Thursday, 10 May 2012

Installing and using mobilize.js to transform a desktop site to a mobile site


Installing and using mobilize.js to transform a desktop site to a mobile site

mobilize.js offers a neat and simple method of creating a mobile optimised website with very little change to the main desktop site. With a few lines of javascript and some css you can create a mobile optimised site without having to maintain 2 different sets of content.

However the instructions on the official site aren't the best. So with some digging I managed to transform -

From this (Firefox on my laptop):



To this (Android browser on my Samsung Galaxy Nexus):



with no html changes other than adding some <script> tags to the <head> element.  Plus automatic browser detection to display either site depending on the browser used - mobile, or desktop

Here are some step-by-step instructions on getting it working.

Why would you want to?

So going back to the beginning, these were my requirements:  I wanted to create a mobile optimised site but, as I already had a main desktop site, I didn't really want to maintain 2 sites and duplicate the content.  I also needed mobile browser detection so that the correctly optimised site would be served.

The problem, however, is that my site was static (ie was all html based, not dynamic in terms of PHP or Java etc) so I couldn't just create a new set of basic pages and pull in my content.  A google search led me to mobilize.js (http://mobilizejs.com/). This looked ideal. Although my site wasn't built with WordPress or Sphinx (for which mobilize have plugins) it offered a method for using it with custom web sites. Ideal I thought

As it turns out however, it wasn't as ideal as I thought because the official documentation is quite confusing. A google search didn't help as everyone else was confused too.  So I did what any geek would do, I downloaded the source from github and set to work.

Firstly, I discovered a couple of things that are not very clear in the official documentation:

i. The official documentation pretty much expects that you will use the official cloud hosted solution.  Most of the instructions assume you know this and want to do this.  Therefore there is very little documentation on installing it, only on integrating it into your site
ii. If you don't want to use the official cloud hosted solution because you want to host it yourself, you are more-or-less on your own.  There are a few instructions (http://cdn.mobilizejs.com/docs/trunk/manual/hosting.html) but these are not comprehensive enough to get you started

So, if you're trying to use mobilize.js and are wondering where the 'download' button is, the following should help you

How-To

1. Cloud hosting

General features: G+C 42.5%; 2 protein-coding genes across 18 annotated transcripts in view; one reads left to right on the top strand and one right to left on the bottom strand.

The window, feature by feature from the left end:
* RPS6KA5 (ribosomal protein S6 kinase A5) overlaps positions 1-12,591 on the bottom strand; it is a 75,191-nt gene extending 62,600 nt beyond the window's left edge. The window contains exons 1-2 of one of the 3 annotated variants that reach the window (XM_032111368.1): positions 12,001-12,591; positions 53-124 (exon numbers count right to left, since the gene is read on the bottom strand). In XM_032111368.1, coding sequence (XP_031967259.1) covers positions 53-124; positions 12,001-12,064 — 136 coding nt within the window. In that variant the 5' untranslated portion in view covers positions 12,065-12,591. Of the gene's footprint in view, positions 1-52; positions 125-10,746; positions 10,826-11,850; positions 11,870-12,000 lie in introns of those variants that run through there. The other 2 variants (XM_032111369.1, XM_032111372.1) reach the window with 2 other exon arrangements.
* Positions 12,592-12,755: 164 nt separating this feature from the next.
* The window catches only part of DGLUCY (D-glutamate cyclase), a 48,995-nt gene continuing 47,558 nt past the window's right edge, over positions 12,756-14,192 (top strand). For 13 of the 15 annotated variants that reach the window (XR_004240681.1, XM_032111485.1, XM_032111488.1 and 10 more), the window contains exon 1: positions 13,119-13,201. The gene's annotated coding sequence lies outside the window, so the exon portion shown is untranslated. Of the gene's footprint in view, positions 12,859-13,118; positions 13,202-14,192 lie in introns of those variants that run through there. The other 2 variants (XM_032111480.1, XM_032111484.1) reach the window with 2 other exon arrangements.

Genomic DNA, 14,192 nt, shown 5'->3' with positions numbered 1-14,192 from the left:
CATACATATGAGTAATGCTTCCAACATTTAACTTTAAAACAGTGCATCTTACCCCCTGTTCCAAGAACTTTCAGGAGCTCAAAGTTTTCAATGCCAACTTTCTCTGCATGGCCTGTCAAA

mobilize.js is installed on a server that mobilize provide.  If you are happy using their cloud hosted service (which is free) then you can skip step 2 and move onto step 3
However, if, like me, you don't want to use someone else's hosted solution and would rather host it yourself then step 2 will tell you how to do that

2. Self-hosting

As mobilize.js is a javascript-based solution you don't need a special server to host it. I am hosting it on a standard Apache server along with my web content. The work of transforming the site is done on the client using javascript, so there are no specific requirements for the server other than the ability to host javascript (which you likely have anyway if you are serving a website).  This was a plus for me as it meant I didn't have to pay any extra for serving it

As mobilize don't provide a distribution as such, it has to be compiled from source, which they provide on github.  As I already had to do these steps (after I'd worked it out!),  I have added the mobilize.js library for download from my google drive here

If you just want to download the library, do that, extract it then go to step d.  Otherwise steps a-c show you how I created the library from the mobilize.js source

a. Download the source

First thing you need to do is download the source from the official github repository (you can just download the .zip if you don't have a git client)

b. extract source if necessary

If you downloaded the zip file, extract the zip file if necessary.  You will also need Python installed on your machine. My Ubuntu machine already had it installed, but you may need to install it: http://www.python.org/getit/

c. Build the mobilize.js library

Create the library using the release.py python script in the folder you extracted from the zip file, setting the localdeploy option (if neither of these work, hopefully you can work out the exact command, just make sure you run the right script with the localdeploy option set to true):
on linux: ./release.py localdeploy=true
on windows: python release.py localdeploy.true
This will create a folder in the <extracted zip folder>/releases folder called (oddly) 'localdeploy=true'.  This is your mobilize.js library. I suggest renaming it to something sensible! I've called mine 'mobilize'

d. Copy the library to your source code